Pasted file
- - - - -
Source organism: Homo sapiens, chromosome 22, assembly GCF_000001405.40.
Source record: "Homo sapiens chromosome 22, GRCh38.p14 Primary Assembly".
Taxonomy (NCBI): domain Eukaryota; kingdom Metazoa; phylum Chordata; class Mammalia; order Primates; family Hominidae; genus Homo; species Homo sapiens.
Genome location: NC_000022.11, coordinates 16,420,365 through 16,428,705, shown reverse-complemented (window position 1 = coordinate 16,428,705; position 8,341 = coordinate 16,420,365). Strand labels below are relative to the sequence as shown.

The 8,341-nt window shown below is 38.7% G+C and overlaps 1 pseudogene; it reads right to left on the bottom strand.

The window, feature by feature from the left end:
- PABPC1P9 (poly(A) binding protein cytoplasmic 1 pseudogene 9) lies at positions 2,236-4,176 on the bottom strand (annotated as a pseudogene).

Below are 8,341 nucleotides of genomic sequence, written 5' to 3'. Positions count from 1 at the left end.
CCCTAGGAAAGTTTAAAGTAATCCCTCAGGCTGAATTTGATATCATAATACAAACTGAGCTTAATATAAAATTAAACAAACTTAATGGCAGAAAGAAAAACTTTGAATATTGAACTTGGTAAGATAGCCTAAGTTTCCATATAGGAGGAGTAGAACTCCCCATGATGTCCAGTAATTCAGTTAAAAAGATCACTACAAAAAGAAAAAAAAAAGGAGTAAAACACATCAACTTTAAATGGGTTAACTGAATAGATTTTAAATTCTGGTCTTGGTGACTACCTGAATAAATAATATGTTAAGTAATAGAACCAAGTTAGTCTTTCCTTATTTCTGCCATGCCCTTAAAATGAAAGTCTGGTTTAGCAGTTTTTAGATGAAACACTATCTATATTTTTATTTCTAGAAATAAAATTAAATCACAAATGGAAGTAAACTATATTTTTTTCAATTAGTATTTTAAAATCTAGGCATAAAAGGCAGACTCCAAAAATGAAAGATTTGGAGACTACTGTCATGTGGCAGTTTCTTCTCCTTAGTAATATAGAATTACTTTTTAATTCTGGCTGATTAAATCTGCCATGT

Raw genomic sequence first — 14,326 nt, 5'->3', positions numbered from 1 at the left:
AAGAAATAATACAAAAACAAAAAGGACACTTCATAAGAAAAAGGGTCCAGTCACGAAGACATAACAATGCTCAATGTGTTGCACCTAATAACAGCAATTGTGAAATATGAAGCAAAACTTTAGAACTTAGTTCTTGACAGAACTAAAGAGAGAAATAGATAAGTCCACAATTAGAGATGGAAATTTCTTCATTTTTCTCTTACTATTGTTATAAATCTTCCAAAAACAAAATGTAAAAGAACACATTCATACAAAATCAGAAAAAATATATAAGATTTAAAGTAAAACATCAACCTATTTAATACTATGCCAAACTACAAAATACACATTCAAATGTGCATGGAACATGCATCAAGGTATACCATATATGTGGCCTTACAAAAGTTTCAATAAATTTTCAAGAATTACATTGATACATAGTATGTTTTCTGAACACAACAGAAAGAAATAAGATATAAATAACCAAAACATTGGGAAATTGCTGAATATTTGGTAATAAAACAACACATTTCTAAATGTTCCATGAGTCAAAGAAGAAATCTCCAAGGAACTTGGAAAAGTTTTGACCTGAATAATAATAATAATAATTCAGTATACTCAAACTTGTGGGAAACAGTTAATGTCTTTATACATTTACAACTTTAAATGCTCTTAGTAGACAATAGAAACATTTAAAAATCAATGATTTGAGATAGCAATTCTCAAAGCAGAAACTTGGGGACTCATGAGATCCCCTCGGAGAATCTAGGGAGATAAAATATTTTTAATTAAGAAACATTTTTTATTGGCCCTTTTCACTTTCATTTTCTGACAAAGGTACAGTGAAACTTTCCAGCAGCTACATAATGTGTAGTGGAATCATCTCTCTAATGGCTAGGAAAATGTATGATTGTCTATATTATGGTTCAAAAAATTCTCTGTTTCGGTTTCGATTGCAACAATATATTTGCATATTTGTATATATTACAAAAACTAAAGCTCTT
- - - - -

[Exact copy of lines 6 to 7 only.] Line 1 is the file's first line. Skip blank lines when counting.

The window, feature by feature from the left end:
- PABPC1P9 (poly(A) binding protein cytoplasmic 1 pseudogene 9) lies at positions 2,236-4,176 on the bottom strand (annotated as a pseudogene).